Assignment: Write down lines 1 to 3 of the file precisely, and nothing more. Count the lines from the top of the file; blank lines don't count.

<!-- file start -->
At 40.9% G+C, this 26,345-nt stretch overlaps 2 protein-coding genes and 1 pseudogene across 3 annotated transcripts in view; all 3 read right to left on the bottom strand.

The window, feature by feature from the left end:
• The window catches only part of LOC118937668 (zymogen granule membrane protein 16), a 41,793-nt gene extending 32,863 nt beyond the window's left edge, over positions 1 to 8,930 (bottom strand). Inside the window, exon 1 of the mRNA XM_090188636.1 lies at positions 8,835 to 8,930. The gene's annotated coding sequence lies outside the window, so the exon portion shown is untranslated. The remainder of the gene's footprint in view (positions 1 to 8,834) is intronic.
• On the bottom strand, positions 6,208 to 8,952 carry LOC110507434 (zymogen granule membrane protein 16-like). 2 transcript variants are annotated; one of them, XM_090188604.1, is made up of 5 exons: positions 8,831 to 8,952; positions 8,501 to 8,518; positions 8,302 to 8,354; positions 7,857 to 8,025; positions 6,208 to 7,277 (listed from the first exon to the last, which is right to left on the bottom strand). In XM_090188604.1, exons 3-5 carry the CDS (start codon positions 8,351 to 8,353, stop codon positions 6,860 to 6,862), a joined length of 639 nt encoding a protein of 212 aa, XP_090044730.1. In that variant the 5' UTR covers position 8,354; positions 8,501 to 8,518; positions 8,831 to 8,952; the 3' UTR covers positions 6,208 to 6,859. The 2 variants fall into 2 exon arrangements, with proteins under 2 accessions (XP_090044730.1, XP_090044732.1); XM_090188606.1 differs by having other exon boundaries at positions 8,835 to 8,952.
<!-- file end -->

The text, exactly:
At 40.9% G+C, this 26,345-nt stretch overlaps 2 protein-coding genes and 1 pseudogene across 3 annotated transcripts in view; all 3 read right to left on the bottom strand.

The window, feature by feature from the left end:
• The window catches only part of LOC118937668 (zymogen granule membrane protein 16), a 41,793-nt gene extending 32,863 nt beyond the window's left edge, over positions 1 to 8,930 (bottom strand). Inside the window, exon 1 of the mRNA XM_090188636.1 lies at positions 8,835 to 8,930. The gene's annotated coding sequence lies outside the window, so the exon portion shown is untranslated. The remainder of the gene's footprint in view (positions 1 to 8,834) is intronic.